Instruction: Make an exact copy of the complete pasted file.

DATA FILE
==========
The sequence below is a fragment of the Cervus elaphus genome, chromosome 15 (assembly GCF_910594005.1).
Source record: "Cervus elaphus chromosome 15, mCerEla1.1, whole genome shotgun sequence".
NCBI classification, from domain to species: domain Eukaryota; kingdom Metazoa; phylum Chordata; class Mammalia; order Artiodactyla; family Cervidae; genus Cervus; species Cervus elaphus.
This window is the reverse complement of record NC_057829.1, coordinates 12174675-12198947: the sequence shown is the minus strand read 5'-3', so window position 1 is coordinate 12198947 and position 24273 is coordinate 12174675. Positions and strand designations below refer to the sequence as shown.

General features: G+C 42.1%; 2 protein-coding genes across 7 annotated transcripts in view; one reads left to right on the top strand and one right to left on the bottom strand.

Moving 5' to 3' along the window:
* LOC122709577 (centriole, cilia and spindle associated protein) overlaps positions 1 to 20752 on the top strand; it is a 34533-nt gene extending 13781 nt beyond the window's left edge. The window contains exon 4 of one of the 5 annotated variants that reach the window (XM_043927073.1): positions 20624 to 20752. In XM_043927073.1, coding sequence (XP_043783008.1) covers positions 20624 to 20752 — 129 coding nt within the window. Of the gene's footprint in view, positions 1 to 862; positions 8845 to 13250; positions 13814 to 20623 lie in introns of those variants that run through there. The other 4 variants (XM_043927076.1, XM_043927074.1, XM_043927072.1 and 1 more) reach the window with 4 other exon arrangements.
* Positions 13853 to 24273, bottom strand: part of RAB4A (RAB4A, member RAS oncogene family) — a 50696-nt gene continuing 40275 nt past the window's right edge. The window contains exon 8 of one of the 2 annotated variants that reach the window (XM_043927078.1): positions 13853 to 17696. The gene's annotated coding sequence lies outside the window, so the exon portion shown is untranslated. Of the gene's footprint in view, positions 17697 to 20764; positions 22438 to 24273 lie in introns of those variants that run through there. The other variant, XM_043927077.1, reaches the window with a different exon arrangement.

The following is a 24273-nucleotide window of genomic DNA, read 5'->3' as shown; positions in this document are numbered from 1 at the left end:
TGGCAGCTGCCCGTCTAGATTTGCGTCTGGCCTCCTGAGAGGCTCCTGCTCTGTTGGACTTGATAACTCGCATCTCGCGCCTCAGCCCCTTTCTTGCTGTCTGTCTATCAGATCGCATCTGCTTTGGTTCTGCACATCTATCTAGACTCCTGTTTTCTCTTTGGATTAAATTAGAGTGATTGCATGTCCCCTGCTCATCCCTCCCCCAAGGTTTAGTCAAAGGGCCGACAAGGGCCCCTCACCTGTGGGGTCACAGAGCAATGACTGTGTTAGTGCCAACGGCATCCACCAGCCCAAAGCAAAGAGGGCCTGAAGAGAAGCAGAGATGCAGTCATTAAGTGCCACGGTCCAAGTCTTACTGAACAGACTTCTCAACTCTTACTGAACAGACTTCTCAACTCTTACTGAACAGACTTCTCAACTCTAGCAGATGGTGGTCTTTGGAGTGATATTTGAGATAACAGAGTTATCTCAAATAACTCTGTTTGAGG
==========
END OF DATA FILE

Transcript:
The sequence below is a fragment of the Cervus elaphus genome, chromosome 15 (assembly GCF_910594005.1).
Source record: "Cervus elaphus chromosome 15, mCerEla1.1, whole genome shotgun sequence".
NCBI classification, from domain to species: domain Eukaryota; kingdom Metazoa; phylum Chordata; class Mammalia; order Artiodactyla; family Cervidae; genus Cervus; species Cervus elaphus.
This window is the reverse complement of record NC_057829.1, coordinates 12174675-12198947: the sequence shown is the minus strand read 5'-3', so window position 1 is coordinate 12198947 and position 24273 is coordinate 12174675. Positions and strand designations below refer to the sequence as shown.

General features: G+C 42.1%; 2 protein-coding genes across 7 annotated transcripts in view; one reads left to right on the top strand and one right to left on the bottom strand.

Moving 5' to 3' along the window:
* LOC122709577 (centriole, cilia and spindle associated protein) overlaps positions 1 to 20752 on the top strand; it is a 34533-nt gene extending 13781 nt beyond the window's left edge. The window contains exon 4 of one of the 5 annotated variants that reach the window (XM_043927073.1): positions 20624 to 20752. In XM_043927073.1, coding sequence (XP_043783008.1) covers positions 20624 to 20752 — 129 coding nt within the window. Of the gene's footprint in view, positions 1 to 862; positions 8845 to 13250; positions 13814 to 20623 lie in introns of those variants that run through there. The other 4 variants (XM_043927076.1, XM_043927074.1, XM_043927072.1 and 1 more) reach the window with 4 other exon arrangements.
* Positions 13853 to 24273, bottom strand: part of RAB4A (RAB4A, member RAS oncogene family) — a 50696-nt gene continuing 40275 nt past the window's right edge. The window contains exon 8 of one of the 2 annotated variants that reach the window (XM_043927078.1): positions 13853 to 17696. The gene's annotated coding sequence lies outside the window, so the exon portion shown is untranslated. Of the gene's footprint in view, positions 17697 to 20764; positions 22438 to 24273 lie in introns of those variants that run through there. The other variant, XM_043927077.1, reaches the window with a different exon arrangement.

The following is a 24273-nucleotide window of genomic DNA, read 5'->3' as shown; positions in this document are numbered from 1 at the left end:
TGGCAGCTGCCCGTCTAGATTTGCGTCTGGCCTCCTGAGAGGCTCCTGCTCTGTTGGACTTGATAACTCGCATCTCGCGCCTCAGCCCCTTTCTTGCTGTCTGTCTATCAGATCGCATCTGCTTTGGTTCTGCACATCTATCTAGACTCCTGTTTTCTCTTTGGATTAAATTAGAGTGATTGCATGTCCCCTGCTCATCCCTCCCCCAAGGTTTAGTCAAAGGGCCGACAAGGGCCCCTCACCTGTGGGGTCACAGAGCAATGACTGTGTTAGTGCCAACGGCATCCACCAGCCCAAAGCAAAGAGGGCCTGAAGAGAAGCAGAGATGCAGTCATTAAGTGCCACGGTCCAAGTCTTACTGAACAGACTTCTCAACTCTTACTGAACAGACTTCTCAACTCTTACTGAACAGACTTCTCAACTCTAGCAGATGGTGGTCTTTGGAGTGATATTTGAGATAACAGAGTTATCTCAAATAACTCTGTTTGAGG